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Lessons From the Large Caps


Why portfolio manager Joe Milano loves tech and health care, but not financials.

Minyanville: So what do you see?

Milano: I look at health care as to what it could look like over the next couple years. The economy is not going to rip. From a big picture standpoint, health care will look relatively attractive to people.

Minyanville: What about the ambiguity of health-care reform?

Milano: The market doesn't like the uncertainty. But the market can absorb anything that comes out of Washington, actually. And I think it is pretty clear that whatever does come out of Washington will not be the worst-case scenario. So, I think that once we get some certainty as to what the plan looks like, it almost doesn't matter what the plan is. Third, when I look name by name, there are just more companies in health care that are intriguing to me.

Minyanville: You're a fan of St. Jude Medical (STJ).

Milano: Yes, it's a high-quality company that should grow mid-teens. It's not an expensive stock. I am upping my position. There are lots of situations like St. Jude where I can buy them when people hate them and make good money over time.

Minyanville: How about Medco?

Milano: Medco is a potential beneficiary of health-care reform. The whole idea of reform is to cut costs in the system. We pay too much for it. Generic drugs are a clear way to do that. Medco's mission is to convert people from branded drugs to generic drugs when the generic is available. It's a pretty clear and simple thesis. The trend line for generic drug use is up and to the right. Medco is a leader in that space.

Minyanville: What about health care IT stocks?

Milano: I do like companies like Cerner (CERN) and Allscripts-Misys Healthcare Solutions (MDRX). There is big stimulus money behind trying to digitize doctors' offices and hospitals and that is a theme that will stay with us for at least a couple years. So, again, people might get nervous and question what I'm doing in the middle of this health-care reform, but I think companies like Medco and Cerner could be beneficiaries to reform rather than vulnerable to it.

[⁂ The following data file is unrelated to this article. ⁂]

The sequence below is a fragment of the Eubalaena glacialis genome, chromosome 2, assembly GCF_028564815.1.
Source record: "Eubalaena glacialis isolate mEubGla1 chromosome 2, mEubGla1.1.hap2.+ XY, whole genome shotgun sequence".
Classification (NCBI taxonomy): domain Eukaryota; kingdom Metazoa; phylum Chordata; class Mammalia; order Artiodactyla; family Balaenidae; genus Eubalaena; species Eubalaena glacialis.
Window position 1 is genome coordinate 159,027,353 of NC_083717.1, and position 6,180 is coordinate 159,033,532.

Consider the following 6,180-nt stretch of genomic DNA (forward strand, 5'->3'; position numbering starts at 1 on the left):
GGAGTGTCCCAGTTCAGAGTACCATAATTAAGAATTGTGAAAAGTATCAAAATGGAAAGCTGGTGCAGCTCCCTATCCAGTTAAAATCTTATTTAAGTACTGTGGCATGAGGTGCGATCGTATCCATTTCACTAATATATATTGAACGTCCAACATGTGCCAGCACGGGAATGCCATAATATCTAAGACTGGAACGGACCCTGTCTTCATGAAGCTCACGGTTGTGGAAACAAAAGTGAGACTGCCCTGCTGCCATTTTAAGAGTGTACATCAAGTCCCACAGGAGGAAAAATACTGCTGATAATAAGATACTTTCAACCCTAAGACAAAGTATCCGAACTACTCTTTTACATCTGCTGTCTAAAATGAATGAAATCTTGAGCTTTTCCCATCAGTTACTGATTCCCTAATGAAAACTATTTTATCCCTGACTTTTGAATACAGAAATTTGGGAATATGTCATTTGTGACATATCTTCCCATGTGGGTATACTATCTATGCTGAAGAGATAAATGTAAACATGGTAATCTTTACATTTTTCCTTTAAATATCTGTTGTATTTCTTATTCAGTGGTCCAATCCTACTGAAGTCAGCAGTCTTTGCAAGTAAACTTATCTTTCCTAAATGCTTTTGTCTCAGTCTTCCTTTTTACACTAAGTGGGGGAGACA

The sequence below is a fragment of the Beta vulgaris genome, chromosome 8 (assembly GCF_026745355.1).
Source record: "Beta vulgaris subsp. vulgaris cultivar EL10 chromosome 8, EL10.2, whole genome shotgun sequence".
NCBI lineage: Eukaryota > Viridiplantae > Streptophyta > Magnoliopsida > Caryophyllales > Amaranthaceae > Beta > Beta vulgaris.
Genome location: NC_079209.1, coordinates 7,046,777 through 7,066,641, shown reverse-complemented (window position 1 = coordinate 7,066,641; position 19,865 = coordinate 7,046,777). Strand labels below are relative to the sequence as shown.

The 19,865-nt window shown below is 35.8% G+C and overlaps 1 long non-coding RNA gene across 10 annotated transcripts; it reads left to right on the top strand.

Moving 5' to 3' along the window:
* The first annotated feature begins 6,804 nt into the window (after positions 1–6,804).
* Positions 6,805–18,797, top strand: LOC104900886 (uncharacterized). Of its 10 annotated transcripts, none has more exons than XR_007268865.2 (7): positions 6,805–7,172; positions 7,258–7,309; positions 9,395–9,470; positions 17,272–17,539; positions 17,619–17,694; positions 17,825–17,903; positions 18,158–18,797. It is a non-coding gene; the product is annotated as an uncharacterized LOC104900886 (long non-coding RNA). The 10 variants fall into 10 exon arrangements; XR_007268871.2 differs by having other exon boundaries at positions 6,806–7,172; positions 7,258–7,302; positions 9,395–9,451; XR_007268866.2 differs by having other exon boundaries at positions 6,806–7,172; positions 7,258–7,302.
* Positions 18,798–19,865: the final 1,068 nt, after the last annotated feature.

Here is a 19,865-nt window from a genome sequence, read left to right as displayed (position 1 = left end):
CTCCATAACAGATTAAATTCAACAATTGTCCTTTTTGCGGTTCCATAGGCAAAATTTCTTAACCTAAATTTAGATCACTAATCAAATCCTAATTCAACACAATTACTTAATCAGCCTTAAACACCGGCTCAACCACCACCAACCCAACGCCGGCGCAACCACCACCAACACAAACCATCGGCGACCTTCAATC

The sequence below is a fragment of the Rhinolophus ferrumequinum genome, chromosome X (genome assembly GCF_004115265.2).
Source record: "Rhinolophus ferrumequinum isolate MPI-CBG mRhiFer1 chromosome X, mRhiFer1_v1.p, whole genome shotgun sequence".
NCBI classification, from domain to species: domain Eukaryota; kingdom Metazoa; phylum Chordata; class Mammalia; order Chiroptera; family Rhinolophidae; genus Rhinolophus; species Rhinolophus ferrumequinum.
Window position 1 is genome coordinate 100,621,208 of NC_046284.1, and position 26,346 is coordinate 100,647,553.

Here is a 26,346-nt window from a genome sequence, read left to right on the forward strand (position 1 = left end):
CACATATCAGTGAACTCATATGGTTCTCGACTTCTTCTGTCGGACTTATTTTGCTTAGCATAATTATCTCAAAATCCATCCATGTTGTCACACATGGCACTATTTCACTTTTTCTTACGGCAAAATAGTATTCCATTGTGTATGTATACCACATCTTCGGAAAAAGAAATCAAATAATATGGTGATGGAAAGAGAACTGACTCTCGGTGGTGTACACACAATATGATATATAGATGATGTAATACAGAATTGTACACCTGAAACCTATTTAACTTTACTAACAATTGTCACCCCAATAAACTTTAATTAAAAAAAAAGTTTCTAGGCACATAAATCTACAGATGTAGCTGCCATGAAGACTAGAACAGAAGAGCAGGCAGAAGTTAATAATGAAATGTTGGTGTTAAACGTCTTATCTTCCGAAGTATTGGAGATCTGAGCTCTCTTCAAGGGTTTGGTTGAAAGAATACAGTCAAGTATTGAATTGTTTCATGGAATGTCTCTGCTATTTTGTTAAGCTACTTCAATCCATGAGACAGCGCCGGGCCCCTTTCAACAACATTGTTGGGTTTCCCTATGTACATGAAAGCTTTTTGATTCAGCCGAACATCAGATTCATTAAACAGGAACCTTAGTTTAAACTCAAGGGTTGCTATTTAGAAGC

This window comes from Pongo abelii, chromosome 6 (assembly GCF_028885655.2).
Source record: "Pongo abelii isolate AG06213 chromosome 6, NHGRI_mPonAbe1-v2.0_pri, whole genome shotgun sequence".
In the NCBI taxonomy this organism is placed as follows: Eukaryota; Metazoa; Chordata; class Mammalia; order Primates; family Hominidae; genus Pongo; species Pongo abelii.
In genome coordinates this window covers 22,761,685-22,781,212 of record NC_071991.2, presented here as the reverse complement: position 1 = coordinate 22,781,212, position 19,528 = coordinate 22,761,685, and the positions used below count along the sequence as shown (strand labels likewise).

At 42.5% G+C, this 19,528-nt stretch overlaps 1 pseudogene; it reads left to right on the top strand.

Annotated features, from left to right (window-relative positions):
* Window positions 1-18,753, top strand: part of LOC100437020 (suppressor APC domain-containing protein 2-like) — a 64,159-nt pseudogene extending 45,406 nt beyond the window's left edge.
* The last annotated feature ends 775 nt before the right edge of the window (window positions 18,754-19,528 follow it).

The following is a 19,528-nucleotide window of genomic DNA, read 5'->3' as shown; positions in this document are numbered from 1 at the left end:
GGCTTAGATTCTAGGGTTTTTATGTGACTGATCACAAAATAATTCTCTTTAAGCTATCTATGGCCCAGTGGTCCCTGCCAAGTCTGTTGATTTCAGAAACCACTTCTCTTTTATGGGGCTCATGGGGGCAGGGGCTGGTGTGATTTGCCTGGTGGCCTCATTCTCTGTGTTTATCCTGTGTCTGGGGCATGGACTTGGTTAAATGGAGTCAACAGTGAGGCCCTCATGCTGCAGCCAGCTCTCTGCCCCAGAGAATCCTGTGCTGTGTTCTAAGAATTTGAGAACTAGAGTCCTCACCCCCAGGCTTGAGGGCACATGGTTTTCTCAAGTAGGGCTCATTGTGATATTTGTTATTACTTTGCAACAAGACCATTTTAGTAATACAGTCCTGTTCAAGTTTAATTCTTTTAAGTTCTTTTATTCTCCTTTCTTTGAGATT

Minyanville: Financials aren't big area of emphasis for the portfolio.

Milano: I have avoided big bets in financials. I'm not convinced that we're totally out of the woods in terms of the bad news coming out of the financial sector. We still haven't seen the worst of what will happen in commercial real estate, for example.

Minyanville: How are you playing consumer discretionary right now?

Milano: I own Electronic Arts (ERTS), (PCLN), Carnival (CCL), Advance Auto Parts (AAP), Whole Foods (WFMI), and I recently started buying a position in Harman International Industries (HAR). But I think we are in the later innings of that sector being a good sector, not the early innings.

Minyanville: Finally, let's talk about agriculture. Why should I like Monsanto?

Milano: The long-term theme around agriculture is very positive. When developing countries build a middle class, people shift to protein-based diets which require more corn and soybeans. It's pretty clear to me that the demand side for the types of seeds Monsanto sells will be strong. Also, what the company is really selling farmers is technology to help their acreage be more productive. That's important because there just isn't that much farmland left in the world to tap.

Minyanville: How did you deal with the stress of running a portfolio during the market meltdown?

Milano: After seven years at this job, I have confidence in my process, and the process said to buy the highest-quality companies I could that would grow over a multi-year basis. It was a scary time, but I focused on the opportunity, and the potential to make a lot of money in these stocks. That's what I told myself every day and it has paid off. I learned that if you keep a level head, while other people are freaking out, you can pick some things off pretty nicely.

Minyanville: Thanks for your time, Joe.
No positions in stocks mentioned.
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